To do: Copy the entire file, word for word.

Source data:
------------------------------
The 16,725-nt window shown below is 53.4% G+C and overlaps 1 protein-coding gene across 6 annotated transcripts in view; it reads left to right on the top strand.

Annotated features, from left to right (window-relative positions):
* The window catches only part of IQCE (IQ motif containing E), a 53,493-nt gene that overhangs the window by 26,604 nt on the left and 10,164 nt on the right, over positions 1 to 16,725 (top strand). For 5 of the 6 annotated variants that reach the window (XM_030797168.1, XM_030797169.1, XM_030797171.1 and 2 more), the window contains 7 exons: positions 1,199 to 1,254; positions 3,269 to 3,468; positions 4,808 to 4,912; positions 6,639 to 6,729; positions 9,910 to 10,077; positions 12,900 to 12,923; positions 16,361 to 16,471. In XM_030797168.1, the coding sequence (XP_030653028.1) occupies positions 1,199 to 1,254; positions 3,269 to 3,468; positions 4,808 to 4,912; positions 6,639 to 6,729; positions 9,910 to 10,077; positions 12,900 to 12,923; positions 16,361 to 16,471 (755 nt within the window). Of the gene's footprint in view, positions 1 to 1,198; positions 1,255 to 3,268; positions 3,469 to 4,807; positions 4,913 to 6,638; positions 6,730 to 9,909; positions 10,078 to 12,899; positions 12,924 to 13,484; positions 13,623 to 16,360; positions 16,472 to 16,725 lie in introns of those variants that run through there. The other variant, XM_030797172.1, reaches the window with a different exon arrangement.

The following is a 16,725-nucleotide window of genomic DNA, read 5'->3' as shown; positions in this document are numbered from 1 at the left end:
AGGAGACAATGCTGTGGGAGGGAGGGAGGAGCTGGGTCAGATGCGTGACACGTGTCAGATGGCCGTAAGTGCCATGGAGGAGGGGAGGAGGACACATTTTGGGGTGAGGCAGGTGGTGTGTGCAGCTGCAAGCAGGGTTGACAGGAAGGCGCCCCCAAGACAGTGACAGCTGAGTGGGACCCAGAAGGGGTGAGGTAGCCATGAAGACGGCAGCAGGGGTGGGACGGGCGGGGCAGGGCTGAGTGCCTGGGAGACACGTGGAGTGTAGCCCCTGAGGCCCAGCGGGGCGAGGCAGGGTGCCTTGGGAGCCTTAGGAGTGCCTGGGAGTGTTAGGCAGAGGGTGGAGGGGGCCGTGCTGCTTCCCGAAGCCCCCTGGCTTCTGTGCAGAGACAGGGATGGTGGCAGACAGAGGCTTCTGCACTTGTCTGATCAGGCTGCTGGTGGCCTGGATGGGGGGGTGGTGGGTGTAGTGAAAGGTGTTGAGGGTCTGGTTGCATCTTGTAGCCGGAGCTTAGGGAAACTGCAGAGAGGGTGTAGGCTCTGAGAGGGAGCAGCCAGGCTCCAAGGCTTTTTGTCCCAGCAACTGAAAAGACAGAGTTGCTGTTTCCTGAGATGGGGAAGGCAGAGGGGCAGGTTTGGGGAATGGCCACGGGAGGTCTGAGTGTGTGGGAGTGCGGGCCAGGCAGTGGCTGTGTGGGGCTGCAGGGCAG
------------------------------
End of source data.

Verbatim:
The 16,725-nt window shown below is 53.4% G+C and overlaps 1 protein-coding gene across 6 annotated transcripts in view; it reads left to right on the top strand.

Annotated features, from left to right (window-relative positions):
* The window catches only part of IQCE (IQ motif containing E), a 53,493-nt gene that overhangs the window by 26,604 nt on the left and 10,164 nt on the right, over positions 1 to 16,725 (top strand). For 5 of the 6 annotated variants that reach the window (XM_030797168.1, XM_030797169.1, XM_030797171.1 and 2 more), the window contains 7 exons: positions 1,199 to 1,254; positions 3,269 to 3,468; positions 4,808 to 4,912; positions 6,639 to 6,729; positions 9,910 to 10,077; positions 12,900 to 12,923; positions 16,361 to 16,471. In XM_030797168.1, the coding sequence (XP_030653028.1) occupies positions 1,199 to 1,254; positions 3,269 to 3,468; positions 4,808 to 4,912; positions 6,639 to 6,729; positions 9,910 to 10,077; positions 12,900 to 12,923; positions 16,361 to 16,471 (755 nt within the window). Of the gene's footprint in view, positions 1 to 1,198; positions 1,255 to 3,268; positions 3,469 to 4,807; positions 4,913 to 6,638; positions 6,730 to 9,909; positions 10,078 to 12,899; positions 12,924 to 13,484; positions 13,623 to 16,360; positions 16,472 to 16,725 lie in introns of those variants that run through there. The other variant, XM_030797172.1, reaches the window with a different exon arrangement.

The following is a 16,725-nucleotide window of genomic DNA, read 5'->3' as shown; positions in this document are numbered from 1 at the left end:
AGGAGACAATGCTGTGGGAGGGAGGGAGGAGCTGGGTCAGATGCGTGACACGTGTCAGATGGCCGTAAGTGCCATGGAGGAGGGGAGGAGGACACATTTTGGGGTGAGGCAGGTGGTGTGTGCAGCTGCAAGCAGGGTTGACAGGAAGGCGCCCCCAAGACAGTGACAGCTGAGTGGGACCCAGAAGGGGTGAGGTAGCCATGAAGACGGCAGCAGGGGTGGGACGGGCGGGGCAGGGCTGAGTGCCTGGGAGACACGTGGAGTGTAGCCCCTGAGGCCCAGCGGGGCGAGGCAGGGTGCCTTGGGAGCCTTAGGAGTGCCTGGGAGTGTTAGGCAGAGGGTGGAGGGGGCCGTGCTGCTTCCCGAAGCCCCCTGGCTTCTGTGCAGAGACAGGGATGGTGGCAGACAGAGGCTTCTGCACTTGTCTGATCAGGCTGCTGGTGGCCTGGATGGGGGGGTGGTGGGTGTAGTGAAAGGTGTTGAGGGTCTGGTTGCATCTTGTAGCCGGAGCTTAGGGAAACTGCAGAGAGGGTGTAGGCTCTGAGAGGGAGCAGCCAGGCTCCAAGGCTTTTTGTCCCAGCAACTGAAAAGACAGAGTTGCTGTTTCCTGAGATGGGGAAGGCAGAGGGGCAGGTTTGGGGAATGGCCACGGGAGGTCTGAGTGTGTGGGAGTGCGGGCCAGGCAGTGGCTGTGTGGGGCTGCAGGGCAG